There has been more upward pressure on Italian yields overnight, although with limited spill-over to other markets. The Dow Jones hit a new record high. Fed Chair Powell gave a speech a short while ago but didn’t add much new information, and reiterated that the Fed saw further gradual rate hikes as the best way forward.
Risk sentiment generally remains strong, despite further volatility in Italian government bonds. The recently agreed NAFTA deal has provided a positive backdrop for risk assets, with the Dow Jones making a new record high overnight. The S&P500 was up slightly, and within 0.5% of its record level set late last month. The Russell 2000, a small-cap US equities index, bucked the trend and fell 0.6%. Small-cap stocks are generally more domestically focused, and therefore do not benefit to the same extent from an easing in trade tensions as the major US equity benchmarks, which predominantly comprise large multi-nationals.
Focus on Italy remains heightened, with Italian yields moving higher once again and weighing on the euro. The Italian 10 year yield moved 15bps higher, with the spread to German bunds widening to 300bps at one point, after prominent Italian Eurosceptic MP Borghi said the euro was “not sufficient” to solve Italy’s fiscal problems. Borghi quickly clarified that his personal view did not extend to the government (“there is not plan to leave the euro within this government regardless of my personal conviction”) and Prime Minister Conte later added “[the] Euro is our currency, irreversible”. Either way, polls released after the bout of volatility earlier this year showed that Italians favoured euro membership by a decent margin, if the government were ever to go down the unlikely route of a referendum.
The market’s medium-term concern is that Italy may ultimately be downgraded to ‘junk’, leading to a wave of forced selling by investors who have minimum credit rating restrictions. Moody’s and S&P review Italy’s sovereign rating before the end of October (after the budget has been submitted to the European Commission). All three major rating agencies rate Italy “BBB” (i.e. two notches above junk), and even if Moody’s were to downgrade Italy at the end of next month (its outlook is negative), it would likely be quite some time (and probably some reckless fiscal decisions) before a downgrade to junk becomes a possibility. In the more immediate future, there’s likely to be more negative headlines and volatility around the submission of the budget to the EC in mid-October, but we don’t expect Italian yields to skyrocket like they did earlier this year when the market started to question Italy’s membership of the euro. Consequently, there should be continue to be relatively limited spill-over to major risk asset markets.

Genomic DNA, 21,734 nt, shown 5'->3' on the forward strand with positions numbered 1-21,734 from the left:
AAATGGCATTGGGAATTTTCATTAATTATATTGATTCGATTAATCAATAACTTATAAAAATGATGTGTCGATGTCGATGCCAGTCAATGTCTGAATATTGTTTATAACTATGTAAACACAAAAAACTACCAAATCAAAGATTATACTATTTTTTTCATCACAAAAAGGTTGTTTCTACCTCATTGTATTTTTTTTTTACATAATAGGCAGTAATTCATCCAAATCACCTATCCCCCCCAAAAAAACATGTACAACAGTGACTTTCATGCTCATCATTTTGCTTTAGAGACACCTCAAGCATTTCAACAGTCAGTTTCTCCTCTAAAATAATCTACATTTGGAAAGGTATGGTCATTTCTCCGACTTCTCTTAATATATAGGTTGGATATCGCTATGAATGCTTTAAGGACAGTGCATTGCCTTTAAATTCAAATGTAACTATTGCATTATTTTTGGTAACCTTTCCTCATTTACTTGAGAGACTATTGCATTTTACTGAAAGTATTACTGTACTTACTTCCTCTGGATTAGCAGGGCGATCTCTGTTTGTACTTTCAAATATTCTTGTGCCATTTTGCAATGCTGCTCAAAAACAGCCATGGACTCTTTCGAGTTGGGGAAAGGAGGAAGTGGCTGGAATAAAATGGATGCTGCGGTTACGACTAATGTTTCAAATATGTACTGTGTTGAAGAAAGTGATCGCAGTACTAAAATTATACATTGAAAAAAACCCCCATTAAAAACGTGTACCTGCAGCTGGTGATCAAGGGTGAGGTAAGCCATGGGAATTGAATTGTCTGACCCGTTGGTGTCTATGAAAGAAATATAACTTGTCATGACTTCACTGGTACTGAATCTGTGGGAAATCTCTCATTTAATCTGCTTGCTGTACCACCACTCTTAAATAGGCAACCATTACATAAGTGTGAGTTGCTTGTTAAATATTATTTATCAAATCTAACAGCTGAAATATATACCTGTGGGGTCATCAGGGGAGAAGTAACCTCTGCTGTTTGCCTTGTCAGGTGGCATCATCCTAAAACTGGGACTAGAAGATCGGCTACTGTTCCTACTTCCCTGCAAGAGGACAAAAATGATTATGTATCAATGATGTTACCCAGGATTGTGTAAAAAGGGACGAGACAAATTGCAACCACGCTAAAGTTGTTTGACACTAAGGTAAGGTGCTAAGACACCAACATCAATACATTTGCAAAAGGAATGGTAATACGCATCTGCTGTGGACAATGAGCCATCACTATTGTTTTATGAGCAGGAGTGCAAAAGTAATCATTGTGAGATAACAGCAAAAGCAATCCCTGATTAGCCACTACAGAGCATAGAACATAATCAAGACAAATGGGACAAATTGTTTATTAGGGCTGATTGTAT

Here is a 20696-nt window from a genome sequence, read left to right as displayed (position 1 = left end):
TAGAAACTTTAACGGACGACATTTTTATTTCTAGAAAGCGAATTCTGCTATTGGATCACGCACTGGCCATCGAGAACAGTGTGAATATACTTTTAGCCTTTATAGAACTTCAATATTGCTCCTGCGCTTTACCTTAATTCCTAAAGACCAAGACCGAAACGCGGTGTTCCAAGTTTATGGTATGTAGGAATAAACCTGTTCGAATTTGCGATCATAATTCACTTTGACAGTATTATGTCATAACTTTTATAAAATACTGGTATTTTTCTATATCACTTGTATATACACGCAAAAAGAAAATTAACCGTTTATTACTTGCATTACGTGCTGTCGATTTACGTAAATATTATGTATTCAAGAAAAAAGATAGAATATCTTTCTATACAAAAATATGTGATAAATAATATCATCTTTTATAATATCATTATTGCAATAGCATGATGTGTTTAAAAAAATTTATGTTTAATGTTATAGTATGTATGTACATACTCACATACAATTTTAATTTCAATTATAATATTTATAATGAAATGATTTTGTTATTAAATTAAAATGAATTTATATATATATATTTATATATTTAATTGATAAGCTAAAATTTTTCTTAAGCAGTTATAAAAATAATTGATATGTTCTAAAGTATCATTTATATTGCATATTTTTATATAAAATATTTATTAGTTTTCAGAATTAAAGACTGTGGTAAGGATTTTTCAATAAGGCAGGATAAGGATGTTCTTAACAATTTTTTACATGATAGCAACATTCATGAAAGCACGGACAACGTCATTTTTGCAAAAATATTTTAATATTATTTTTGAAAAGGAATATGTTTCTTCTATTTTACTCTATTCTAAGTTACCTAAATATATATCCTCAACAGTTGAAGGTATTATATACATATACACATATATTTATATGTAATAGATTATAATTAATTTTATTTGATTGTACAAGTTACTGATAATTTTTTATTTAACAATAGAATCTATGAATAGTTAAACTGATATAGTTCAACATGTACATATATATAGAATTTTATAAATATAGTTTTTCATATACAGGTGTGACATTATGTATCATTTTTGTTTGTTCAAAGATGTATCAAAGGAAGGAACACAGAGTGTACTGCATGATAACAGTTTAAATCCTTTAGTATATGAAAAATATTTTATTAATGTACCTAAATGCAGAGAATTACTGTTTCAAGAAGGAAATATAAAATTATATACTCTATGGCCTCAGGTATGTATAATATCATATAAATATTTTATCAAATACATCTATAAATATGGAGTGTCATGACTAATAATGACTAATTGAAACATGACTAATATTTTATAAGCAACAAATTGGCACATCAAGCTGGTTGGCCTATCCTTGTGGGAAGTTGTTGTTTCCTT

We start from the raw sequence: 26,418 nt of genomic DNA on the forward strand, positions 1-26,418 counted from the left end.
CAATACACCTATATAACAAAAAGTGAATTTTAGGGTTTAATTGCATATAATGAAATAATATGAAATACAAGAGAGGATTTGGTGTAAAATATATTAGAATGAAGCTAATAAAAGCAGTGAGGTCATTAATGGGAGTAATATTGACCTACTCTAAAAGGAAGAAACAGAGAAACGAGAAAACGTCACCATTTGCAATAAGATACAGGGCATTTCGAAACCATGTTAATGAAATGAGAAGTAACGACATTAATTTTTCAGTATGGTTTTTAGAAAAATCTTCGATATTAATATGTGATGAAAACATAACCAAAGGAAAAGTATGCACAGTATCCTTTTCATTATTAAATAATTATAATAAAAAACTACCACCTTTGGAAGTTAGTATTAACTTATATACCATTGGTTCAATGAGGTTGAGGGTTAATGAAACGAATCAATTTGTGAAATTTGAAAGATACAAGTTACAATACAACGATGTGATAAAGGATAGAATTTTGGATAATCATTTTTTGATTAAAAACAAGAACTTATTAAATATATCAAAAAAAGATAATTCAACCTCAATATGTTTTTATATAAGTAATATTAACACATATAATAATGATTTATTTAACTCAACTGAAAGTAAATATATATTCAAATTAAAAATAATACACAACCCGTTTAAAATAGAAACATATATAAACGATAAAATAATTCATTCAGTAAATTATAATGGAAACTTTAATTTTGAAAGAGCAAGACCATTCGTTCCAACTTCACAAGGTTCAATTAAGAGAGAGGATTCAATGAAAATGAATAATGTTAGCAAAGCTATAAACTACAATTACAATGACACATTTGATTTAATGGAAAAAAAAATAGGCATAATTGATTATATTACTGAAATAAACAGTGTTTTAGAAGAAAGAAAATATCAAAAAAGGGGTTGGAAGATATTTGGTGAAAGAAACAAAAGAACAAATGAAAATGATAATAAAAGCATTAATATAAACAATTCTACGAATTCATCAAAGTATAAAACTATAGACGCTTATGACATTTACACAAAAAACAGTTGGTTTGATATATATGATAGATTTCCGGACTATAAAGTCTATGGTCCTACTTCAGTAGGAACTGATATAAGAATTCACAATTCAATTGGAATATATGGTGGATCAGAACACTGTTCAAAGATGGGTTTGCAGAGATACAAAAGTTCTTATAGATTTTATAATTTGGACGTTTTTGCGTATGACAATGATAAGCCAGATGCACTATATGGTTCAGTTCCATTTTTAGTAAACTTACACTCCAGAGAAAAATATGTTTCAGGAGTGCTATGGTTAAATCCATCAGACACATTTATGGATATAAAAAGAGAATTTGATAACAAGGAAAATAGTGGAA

Italian concerns have continued to weigh on the euro which fell to as low as 1.1505 during the London morning. But it has found support around that level and has since bounced towards 1.1550. The NZD and AUD have largely mirrored the moves in the EUR. The USD is slightly higher on the day, by around 0.2% on the various indices we track, but currency moves have been reasonably contained.
The USD and US Treasury yields have risen marginally since Fed Chair Powell delivered a speech a short while ago, although we didn’t glean any new information from it. Powell reiterated that continued gradual Fed rate hikes were the best way balance the risks of tightening too fast (and cutting short the expansion) and tightening too slowly (leading to overheating and higher inflation). Powell stressed the importance of stable inflation expectations and he again alluded to the late 1990s as a period when the unemployment rate was very low and wages increased faster than productivity, but there wasn’t an appreciable rise in inflation. The 10 year US Treasury yield is 3.06%, down 2bps on the day, mainly due to the 5bp decline in German bund yields (itself mainly related to concerns around Italy). There was no major economic data released overnight.
Against a backdrop of a slightly stronger USD, the NZD has drifted lower over the past 24 hours – it currently sits just under 0.66. There was a modest negative reaction to the QSBO yesterday, with the NZD falling around 25pips after its release. We didn’t think the survey was as weak as the headline confidence number suggested, with future employment intentions rising and the forward looking own-activity indicator pointing to growth of around 2.5%. Respondents pointed to rising cost pressures and frustration with government policy as their main gripes, rather than a lack of demand. There was little reaction in the rates market to the QSBO, with the 2 year swap rate closing 1bp lower on the day and little movement further out the curve. Overnight, there was a further modest decline in dairy prices at the Global Dairy Trade auction.
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